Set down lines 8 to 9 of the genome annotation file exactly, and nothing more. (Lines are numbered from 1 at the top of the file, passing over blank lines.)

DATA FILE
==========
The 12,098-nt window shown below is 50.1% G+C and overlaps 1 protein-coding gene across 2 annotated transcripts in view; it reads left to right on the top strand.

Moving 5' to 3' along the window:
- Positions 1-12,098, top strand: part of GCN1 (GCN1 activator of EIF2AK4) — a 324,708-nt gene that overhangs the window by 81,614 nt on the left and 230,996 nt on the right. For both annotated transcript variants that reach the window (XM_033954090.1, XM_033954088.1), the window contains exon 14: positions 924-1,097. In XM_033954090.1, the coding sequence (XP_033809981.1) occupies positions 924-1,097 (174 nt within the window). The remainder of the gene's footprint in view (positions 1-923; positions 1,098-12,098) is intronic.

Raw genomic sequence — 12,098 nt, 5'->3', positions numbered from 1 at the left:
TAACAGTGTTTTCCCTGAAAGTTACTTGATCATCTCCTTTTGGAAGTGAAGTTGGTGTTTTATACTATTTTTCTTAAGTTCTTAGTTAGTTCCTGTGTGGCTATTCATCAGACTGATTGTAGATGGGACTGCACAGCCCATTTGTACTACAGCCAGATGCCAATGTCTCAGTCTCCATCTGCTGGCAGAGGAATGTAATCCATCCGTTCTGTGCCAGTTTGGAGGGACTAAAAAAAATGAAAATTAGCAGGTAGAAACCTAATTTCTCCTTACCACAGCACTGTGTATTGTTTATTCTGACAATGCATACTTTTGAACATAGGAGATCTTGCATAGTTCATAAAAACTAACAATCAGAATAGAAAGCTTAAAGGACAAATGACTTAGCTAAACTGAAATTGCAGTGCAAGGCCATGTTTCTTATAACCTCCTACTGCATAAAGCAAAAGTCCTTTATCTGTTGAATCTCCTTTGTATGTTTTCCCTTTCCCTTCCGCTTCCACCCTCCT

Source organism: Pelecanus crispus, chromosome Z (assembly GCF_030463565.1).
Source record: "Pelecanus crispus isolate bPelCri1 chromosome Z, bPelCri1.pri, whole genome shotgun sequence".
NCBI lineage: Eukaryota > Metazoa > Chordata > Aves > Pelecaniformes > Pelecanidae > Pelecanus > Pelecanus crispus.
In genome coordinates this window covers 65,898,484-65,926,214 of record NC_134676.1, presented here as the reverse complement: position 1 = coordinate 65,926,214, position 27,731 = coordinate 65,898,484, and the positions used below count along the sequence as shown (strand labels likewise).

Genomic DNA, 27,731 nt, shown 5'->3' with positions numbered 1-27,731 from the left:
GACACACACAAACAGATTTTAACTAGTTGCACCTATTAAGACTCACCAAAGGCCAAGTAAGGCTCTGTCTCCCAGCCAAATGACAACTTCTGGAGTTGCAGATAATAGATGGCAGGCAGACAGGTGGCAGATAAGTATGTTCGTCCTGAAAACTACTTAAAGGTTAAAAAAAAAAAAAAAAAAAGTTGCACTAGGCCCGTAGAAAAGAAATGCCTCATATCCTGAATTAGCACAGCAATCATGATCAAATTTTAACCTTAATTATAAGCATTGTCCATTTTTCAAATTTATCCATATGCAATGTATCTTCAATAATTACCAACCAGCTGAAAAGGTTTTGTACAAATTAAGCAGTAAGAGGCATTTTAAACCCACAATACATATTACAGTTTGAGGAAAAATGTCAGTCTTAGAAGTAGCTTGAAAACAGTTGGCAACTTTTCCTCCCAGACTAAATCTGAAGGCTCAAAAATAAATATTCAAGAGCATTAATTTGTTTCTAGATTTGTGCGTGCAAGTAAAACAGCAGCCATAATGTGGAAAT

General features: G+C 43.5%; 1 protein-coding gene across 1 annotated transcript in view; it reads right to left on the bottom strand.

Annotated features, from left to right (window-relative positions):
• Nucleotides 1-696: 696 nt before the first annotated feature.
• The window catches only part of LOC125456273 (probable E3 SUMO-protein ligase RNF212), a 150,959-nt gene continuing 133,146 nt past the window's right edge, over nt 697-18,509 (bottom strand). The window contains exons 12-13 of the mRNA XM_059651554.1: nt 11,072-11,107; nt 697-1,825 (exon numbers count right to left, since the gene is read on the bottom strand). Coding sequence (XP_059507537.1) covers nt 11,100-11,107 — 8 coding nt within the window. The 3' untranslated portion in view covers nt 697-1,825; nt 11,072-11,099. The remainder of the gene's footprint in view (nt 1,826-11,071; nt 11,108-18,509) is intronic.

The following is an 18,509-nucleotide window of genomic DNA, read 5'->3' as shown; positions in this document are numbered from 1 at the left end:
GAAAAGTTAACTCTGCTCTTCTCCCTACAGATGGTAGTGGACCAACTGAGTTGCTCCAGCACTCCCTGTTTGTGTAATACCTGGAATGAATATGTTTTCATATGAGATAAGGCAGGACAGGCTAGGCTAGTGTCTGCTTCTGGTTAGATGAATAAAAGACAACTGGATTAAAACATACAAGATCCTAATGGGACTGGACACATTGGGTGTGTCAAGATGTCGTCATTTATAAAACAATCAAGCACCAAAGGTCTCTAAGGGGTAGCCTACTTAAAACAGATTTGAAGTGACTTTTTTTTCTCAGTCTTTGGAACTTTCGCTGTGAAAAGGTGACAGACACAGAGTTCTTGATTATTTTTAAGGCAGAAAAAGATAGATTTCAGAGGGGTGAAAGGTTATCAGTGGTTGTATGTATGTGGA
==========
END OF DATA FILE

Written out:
NCBI lineage: Eukaryota > Metazoa > Chordata > Aves > Pelecaniformes > Pelecanidae > Pelecanus > Pelecanus crispus.
In genome coordinates this window covers 65,898,484-65,926,214 of record NC_134676.1, presented here as the reverse complement: position 1 = coordinate 65,926,214, position 27,731 = coordinate 65,898,484, and the positions used below count along the sequence as shown (strand labels likewise).